A web enhancement for d12 Monthly, Issue 22 (Forests & Jungles).
This post is an extension of the Bountiful Harvest article in issue 22, which lists a number of trees and the resources they provide. Enjoy!
I couldn’t possible have listed all of the trees in the zine and I had to cut many that I wanted to include. Below is a list of three more trees and the resources they provide.
These can be used to add a little more realism and flavour to your campaign world; and to give druids, rangers, elves, and other nature types something to use for character building.
Elm trees are some of the tallest you will find, rivalling oak (see below) for sheer size. Elms are either deciduous and semi-deciduous.
There are about 30 to 40 species of elm.
They are associated with death and the underworld, and have a connection with elves, who guard nearby burial mounds and the passage to the afterlife.
Elm wood is strong and durable, but can bend easily, so it is not the best wood for large construction; although it is used extensively for building boats and barges, cartwheels, furniture, and coffins.
Hollowed out elm is often used to make urban water pipes as it can withstand water and wet conditions.
Due to the wood’s flexibility, longbows were also made from them.
Elm’s bark is used extensively for dyeing wool. Twine is also made from the inner back.
The inner back can also be chewed, or boiled into a liquor, to treat colds and sore throats. The boiled bark can be eaten, or used to treat burns.
In game terms, when used to treat burns, it heals an additional D6 hit points of fire damage when used as part of natural healing.
Finally, the seeds of the elm can be eaten and are particularly nutritious, containing 45% protein.
Oak trees are strong and steeped in druidic history.
Druids use oak groves as holy places and it is said their power grows within such groves. For game purposes increase the druid’s spellcasting level by one.
Oak trees can live for thousands of years (some of the oldest in our world are over 2,000 years old), and grow to an average of 50 – 70 feet across all species. Some varieties, like the white oak, can grow upwards of 140-ft.
Oak trees are prone to lightning strikes* (due to their height and water content). They are seen as a symbol of strength and endurance.
* Weapons made from oak wood that have been struck by lightning are stronger than regular oak wood, and can more easily hold lightning-based magic. In game terms, the wielder needs to roll two natural 1s before they are damaged (see article Weapons & Armour Damage in Issue 3 of d12 Monthly). Any lightning-based spell imbued into the weapon takes half the cost and time than usual.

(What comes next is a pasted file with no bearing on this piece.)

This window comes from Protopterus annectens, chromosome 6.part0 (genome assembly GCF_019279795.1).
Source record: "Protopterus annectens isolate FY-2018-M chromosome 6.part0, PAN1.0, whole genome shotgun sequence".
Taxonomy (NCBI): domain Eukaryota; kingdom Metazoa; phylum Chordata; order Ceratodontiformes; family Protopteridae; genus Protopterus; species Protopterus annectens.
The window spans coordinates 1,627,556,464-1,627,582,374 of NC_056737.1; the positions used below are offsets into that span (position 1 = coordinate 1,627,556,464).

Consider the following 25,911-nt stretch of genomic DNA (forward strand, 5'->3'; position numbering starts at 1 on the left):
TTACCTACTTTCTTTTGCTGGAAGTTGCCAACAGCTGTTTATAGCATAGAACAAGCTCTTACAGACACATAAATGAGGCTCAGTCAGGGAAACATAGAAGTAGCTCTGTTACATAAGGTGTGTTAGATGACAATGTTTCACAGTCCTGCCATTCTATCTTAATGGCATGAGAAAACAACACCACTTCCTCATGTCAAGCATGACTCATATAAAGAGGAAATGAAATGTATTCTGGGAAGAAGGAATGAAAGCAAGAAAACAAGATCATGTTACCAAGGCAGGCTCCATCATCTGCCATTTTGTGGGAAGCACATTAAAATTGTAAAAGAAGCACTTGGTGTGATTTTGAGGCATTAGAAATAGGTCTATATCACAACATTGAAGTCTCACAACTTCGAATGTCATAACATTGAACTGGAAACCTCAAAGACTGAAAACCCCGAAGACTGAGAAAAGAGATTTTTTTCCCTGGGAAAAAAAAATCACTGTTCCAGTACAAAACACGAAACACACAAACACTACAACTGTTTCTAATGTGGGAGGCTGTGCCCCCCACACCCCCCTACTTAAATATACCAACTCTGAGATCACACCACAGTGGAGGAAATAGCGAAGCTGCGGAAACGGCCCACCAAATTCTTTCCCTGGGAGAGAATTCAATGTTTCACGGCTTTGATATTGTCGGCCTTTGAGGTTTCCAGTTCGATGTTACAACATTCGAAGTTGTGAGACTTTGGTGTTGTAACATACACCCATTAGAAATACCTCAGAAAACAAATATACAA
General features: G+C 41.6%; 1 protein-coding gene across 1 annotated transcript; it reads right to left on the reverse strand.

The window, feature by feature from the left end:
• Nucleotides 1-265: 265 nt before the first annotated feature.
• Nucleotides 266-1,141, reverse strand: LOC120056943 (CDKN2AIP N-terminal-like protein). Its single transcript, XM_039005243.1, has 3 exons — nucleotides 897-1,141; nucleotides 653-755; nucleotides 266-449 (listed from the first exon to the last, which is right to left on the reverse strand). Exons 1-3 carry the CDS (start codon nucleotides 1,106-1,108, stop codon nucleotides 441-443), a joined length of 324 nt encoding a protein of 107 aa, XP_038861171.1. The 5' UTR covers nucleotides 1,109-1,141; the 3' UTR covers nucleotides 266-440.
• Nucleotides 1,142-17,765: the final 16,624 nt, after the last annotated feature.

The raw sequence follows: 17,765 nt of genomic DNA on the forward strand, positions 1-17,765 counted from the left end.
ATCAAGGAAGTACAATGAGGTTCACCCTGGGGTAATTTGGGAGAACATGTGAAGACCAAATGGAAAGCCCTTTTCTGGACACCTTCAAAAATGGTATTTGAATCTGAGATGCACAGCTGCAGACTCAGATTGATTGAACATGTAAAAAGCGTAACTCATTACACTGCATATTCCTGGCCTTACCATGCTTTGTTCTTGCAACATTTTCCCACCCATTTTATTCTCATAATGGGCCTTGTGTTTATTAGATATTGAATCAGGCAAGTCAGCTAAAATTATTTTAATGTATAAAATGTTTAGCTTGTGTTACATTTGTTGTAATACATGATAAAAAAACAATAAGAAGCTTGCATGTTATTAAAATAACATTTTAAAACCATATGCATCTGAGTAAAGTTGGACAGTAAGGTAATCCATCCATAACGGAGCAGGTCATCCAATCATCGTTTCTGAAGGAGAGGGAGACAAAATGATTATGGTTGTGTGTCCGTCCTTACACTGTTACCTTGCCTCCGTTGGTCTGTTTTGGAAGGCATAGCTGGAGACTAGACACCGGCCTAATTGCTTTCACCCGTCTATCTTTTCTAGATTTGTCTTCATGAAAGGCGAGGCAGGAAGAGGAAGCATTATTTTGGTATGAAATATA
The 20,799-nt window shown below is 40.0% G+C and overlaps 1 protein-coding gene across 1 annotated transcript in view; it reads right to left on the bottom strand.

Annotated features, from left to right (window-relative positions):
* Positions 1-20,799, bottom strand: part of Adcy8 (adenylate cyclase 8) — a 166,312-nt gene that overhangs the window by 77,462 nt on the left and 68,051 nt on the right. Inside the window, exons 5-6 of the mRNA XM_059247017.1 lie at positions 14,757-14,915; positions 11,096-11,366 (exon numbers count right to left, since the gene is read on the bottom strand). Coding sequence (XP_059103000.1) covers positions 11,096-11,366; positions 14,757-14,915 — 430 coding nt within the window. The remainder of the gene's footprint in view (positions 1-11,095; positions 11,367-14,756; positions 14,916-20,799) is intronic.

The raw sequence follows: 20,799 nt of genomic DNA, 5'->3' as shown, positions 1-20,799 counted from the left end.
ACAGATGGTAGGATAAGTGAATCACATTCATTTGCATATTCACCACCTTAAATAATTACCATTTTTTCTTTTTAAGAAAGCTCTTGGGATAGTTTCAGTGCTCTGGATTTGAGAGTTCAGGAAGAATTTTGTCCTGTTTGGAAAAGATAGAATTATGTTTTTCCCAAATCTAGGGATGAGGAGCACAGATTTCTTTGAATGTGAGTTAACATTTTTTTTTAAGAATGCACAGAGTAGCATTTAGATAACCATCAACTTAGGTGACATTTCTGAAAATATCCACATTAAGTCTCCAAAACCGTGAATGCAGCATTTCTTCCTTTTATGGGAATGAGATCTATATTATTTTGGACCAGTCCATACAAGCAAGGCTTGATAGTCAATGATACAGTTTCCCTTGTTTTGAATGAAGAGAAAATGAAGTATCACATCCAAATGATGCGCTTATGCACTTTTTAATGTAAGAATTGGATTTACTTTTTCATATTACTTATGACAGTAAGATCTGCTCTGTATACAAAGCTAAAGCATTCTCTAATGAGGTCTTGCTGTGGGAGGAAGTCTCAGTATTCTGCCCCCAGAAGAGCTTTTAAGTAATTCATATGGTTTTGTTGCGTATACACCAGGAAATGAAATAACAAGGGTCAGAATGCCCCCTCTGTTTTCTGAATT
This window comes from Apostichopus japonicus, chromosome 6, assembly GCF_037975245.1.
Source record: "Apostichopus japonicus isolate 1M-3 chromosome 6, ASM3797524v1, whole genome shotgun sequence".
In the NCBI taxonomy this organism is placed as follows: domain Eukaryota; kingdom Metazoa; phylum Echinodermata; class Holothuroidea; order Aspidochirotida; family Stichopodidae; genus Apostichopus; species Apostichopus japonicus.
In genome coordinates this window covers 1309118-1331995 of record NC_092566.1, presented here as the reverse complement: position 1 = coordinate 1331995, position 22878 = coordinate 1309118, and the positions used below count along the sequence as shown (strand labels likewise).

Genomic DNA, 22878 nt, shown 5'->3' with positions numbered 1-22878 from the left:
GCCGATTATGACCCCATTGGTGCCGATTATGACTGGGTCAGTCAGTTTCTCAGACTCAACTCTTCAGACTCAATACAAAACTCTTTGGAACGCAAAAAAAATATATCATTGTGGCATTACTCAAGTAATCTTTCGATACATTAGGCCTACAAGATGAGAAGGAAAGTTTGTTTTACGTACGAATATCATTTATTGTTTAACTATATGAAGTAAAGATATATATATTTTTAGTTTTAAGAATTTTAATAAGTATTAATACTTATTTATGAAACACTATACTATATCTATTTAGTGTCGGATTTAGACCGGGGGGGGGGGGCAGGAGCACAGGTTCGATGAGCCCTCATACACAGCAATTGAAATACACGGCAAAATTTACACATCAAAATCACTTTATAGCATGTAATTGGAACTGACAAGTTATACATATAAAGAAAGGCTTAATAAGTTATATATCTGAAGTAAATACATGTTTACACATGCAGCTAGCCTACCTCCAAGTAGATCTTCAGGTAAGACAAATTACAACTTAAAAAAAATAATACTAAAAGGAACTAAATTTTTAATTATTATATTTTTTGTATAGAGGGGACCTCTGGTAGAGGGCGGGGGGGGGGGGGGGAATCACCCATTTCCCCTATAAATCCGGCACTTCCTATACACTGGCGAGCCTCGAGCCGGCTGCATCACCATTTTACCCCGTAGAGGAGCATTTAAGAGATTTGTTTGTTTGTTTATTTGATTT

The wood from oak is strong and dense, and is used for anything from internal beams for buildings, to flooring, to ships, to wagons and carts, to furniture and barrels (mainly for wines and spirits).
Oak wood is durable and resistant to decay.
Carvers also like using this wood; and strong but supple whips can be made from it.
The bark of an oak is used to create a brown dye, as well as a tonic (after boiling) to cure harness sores on horses and other mounts.
The bark is also used extensively in medicine – mostly as either an antiseptic, used to cure aches, or to reduce pain in light wounds. It can also be used to aid in stopping blood flow, and as a healing agent with burns.
In game terms, oak bark can be created into a healing balm by herbalists that will cure D6 hit points per application (one application per 24 period is allowed).
Finally, the bark is used in the leather tanning process.
Oak Galls are also a major source of black ink used across the land. Iron Gall Ink is the standard ink used by scribes and adventures.
Oak acorns are also a nutritious food for pigs (farmers often let pigs roam oak forests, allowing them to gorge themselves on the acorns to fatten them up before slaughter).
While the raw acorn is poisonous to humans and other sentient beings, it can be processed by a herbalist for medicinal purposes.
Hin (Halflings) consister acorns from oak trees good luck, and often carry one with them for that purpose (in game terms, anyone carrying an oak acorn that has been blessed by a druid receives a +1 luck bonus to all saving throws).
Druids often make magic wands from oak wood. Wizards covet it for staves.
Willow trees love water and they often thrive close to streams and riverbanks, or in damp places.
They have a tendency to grow back vigorously after being cut back (they can grow several feet in a season), and so there are many of these coppiced copses near settlements.
Willow is associated with the moon in some cultures. And it is said that harvesting willow during a waning moon will lower the quality of the wood.
Willow wood is also present in many witches’ items and spell ingredients.
Willow is well-known for making wicker, used to make a wide array of containers.
The wood has an ability to absorb shock without splintering, and is used to make coffins, lobster pots (creels), and beehives; as well as shelters with bent willow frames and dugout boats, and coracles.
It is also used for house building, charcoal manufacture, making clogs, and chariot wheels.
Young willow twigs can be chewed to relieve pain.
The bark was used for a myriad of uses as well. An infusion from the bark was used as a remedy for fevers and to treat inflammation.
The bark is also used to make a reddish-brown dye and for tanning leather. As well as fodder for livestock. It is also pliable enough to make ropes (especially anchor ropes) from. It can also be used to make cloth.
Over to You
Are there any other trees you would like me to write up? Let me know in the comments below.
While You’re Here…
Since 2021 I have been publishing d12 Monthly, a monthly zine, which has a ton of articles for any edition of Dungeons and Dragons.
I will also be releasing some more products in the near future.
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